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Mon 29 Jul 2019 02:12 PM

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Dubai's Seafood Souq plans GCC expansion by 2020

Online platform tackling seafood fraud works with restaurants Maine Oyster Bar and Grill and Aprons and Hammers among others

Dubai's Seafood Souq plans GCC expansion by 2020
Seafood Souq CEO Sean Dennis.

Dubai-based online marketplace Seafood Souq is aiming to expand from Dubai to the rest of the UAE and GCC by 2020, CEO Sean Dennis has told Arabian Business.

The start-up is looking to tackle seafood fraud, product mislabelling and high pricing by connecting international sellers with regional buyers through a 100 percent traceable supply chain in partnership with Emirates SkyCargo.

“[We’re] global in as much as suppliers can come from anywhere in the world. [We’re] regional in that our buyers are [regional]… the plan is - as quickly as we possibly can - to reach out to the rest of the UAE and into the GCC.

“So [we’re expanding] to the UAE within this year. Within the next 12 months, I want to be fully in the UAE and look to go into other countries,” Dennis said, adding that a GCC expansion would be “towards the end of the 9-12 months” period.

The B2B platform was launched in June by Dennis, who is also the founder of US blockchain start-up Loyyal, and friends Ramie Murray (Middle East shellfish farm Dibba Bay Oysters), Denis Konoplev (UK-based AI platform Disperse) and Sheikh Fahim al Qasimi (UAE corporate advisory and investment firm AQ&P and department of government relations for the emirate of Sharjah).

Users can sign up, browse and list products to the platform for free, though a commission fee will apply when a purchase is made, and could range from as low as zero percent to as high as 12 percent, depending on the type of fish.

Dennis said the start-up’s low monthly costs allow it to generate revenue with low commission fees.

“Because our sunk costs or our monthly costs are particularly low, we don’t need to make much money on each individual transaction. We’re so confident in that the buyer is connected directly with the seller and has their story and knows who it is, because our first, middle and last mile processes are so efficient. Again, working with Emirates SkyCargo, a buyer will not and should not be able to bring in a product cheaper than we can,” he said.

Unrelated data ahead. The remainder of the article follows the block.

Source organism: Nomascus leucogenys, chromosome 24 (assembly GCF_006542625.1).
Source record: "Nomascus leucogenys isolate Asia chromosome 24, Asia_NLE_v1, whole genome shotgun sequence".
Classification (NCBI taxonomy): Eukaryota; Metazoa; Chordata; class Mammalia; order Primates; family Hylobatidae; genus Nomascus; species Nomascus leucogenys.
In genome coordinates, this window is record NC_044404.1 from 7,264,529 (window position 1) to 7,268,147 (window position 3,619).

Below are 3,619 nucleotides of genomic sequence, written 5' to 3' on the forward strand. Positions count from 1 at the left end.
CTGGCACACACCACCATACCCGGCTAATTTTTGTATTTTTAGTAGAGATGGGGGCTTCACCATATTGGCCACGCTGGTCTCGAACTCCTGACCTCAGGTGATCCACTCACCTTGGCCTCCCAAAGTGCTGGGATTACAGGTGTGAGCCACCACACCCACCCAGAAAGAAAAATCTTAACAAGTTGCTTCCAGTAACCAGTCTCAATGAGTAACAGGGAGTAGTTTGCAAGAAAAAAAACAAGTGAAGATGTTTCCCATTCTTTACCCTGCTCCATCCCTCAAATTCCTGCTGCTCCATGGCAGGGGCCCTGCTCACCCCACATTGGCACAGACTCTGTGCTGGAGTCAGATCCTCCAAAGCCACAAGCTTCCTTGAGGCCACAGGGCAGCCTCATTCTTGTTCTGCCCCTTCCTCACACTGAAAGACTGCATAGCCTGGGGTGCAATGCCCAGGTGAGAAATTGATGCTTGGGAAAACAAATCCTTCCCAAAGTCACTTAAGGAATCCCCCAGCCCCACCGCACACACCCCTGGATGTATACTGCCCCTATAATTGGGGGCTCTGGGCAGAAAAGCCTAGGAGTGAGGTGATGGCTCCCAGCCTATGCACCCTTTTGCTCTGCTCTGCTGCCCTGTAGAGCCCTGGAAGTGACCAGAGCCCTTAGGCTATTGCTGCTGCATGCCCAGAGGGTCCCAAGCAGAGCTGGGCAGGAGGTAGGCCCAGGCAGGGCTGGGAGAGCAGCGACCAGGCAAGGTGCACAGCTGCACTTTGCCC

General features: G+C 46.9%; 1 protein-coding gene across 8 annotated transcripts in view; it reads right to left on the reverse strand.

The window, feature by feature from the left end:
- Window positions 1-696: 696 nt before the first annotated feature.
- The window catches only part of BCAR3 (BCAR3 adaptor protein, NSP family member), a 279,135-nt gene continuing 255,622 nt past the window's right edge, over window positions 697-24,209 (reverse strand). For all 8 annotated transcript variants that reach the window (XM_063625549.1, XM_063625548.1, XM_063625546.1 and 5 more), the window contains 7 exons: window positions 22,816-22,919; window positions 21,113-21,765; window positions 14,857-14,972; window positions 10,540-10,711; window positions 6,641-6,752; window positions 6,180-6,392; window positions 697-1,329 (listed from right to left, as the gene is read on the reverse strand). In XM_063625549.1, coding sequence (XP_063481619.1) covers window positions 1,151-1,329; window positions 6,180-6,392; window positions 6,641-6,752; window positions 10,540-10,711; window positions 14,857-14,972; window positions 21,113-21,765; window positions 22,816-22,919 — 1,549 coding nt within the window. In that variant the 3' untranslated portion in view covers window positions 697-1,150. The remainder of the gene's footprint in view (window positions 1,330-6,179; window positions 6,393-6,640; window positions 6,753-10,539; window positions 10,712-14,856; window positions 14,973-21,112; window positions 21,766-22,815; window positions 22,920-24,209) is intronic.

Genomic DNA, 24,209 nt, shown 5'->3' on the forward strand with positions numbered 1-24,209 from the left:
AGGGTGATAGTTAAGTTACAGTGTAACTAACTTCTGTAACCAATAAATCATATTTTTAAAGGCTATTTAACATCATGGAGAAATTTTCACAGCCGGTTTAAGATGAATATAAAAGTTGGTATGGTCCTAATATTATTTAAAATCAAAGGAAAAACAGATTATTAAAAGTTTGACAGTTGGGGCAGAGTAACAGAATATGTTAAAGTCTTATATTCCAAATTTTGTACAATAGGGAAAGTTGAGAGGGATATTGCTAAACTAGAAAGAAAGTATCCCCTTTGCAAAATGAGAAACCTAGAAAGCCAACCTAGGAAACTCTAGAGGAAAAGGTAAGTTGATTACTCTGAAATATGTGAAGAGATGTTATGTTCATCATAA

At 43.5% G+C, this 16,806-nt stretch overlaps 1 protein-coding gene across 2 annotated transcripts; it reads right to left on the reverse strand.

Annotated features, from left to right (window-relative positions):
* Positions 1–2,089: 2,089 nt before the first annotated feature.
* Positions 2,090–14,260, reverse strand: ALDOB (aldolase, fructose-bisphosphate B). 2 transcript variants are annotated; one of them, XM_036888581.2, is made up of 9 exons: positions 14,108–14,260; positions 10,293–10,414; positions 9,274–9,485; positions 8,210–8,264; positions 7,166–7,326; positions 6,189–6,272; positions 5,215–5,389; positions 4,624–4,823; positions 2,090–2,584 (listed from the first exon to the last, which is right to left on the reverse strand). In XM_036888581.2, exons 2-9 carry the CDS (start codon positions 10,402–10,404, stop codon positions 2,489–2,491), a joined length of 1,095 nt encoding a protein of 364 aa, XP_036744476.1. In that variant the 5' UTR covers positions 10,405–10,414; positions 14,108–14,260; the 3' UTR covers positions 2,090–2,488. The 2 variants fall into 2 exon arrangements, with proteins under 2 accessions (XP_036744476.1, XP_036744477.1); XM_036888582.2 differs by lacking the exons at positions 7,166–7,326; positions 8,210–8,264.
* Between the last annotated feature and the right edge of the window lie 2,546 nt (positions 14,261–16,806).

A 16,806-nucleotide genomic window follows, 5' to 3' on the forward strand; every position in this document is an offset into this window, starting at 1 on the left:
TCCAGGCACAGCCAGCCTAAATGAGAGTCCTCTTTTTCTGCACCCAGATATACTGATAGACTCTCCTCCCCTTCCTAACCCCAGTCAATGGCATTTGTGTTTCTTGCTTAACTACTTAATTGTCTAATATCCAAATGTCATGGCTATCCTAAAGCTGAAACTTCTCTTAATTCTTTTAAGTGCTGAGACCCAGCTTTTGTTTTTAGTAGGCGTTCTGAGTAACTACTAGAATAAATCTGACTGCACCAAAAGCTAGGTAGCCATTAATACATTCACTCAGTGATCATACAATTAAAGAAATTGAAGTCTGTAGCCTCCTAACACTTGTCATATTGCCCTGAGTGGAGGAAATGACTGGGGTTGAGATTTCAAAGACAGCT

The commission fee will be decided by a machine learning algorithm that will be introduced as the start-up scales, Dennis said.

“We make sure we’re at most at market price, but percentage depends on value of product and what we’re looking to push on there. Eventually, there will be a machine learning algorithm which makes sure the percentage we have is maintained across the platform so if one product goes to a 4% fee then the other can go to 12% to average out. That is not there at the moment but is being [worked on] and later on as we scale, it’ll need to be done,” he explained.

The range will currently be “a moving target” but Seafood Souq buyers “should always be able to purchase on our platform and either pay the same or save money from where you’re doing it right now”, Dennis added.

Positive reaction

Restaurants using Seafood Souq currently include Maine Oyster Bar and Grill and Aprons and Hammers.

So far, the reaction to the platform’s launch has been “really good”, Dennis said.

“We’ve been pleasantly surprised by the reaction from different groups and stakeholders from the value chain. From the supplier side, [it’s] fantastic because they’re desperate to tell their story to the end consumer. Fish through existing business practices has been commoditised to compete purely on ice almost. In actual fact, every farm and different kind of fish has a reason why it should be priced differently from others. If it’s a family-run business where they kiss their fish goodnight to sleep, then that should be priced differently from something that’s caught as a commodity,” he said.

Seafood Souq’s transparent marketplace also aims to promote sustainable fishing practices.

“They’re desperate to tell their story, they’re desperate to promote the fact that they do fish sustainably which is something they’re forced to compete against the unsustainable practices purely on price, which is not fair. On the buyers’ side, we’re providing effectively a one stop shop for people rather than call up five distributors and four producers in different countries and deal with how to bring it into the country and how they’re going to pay them,” Dennis said.

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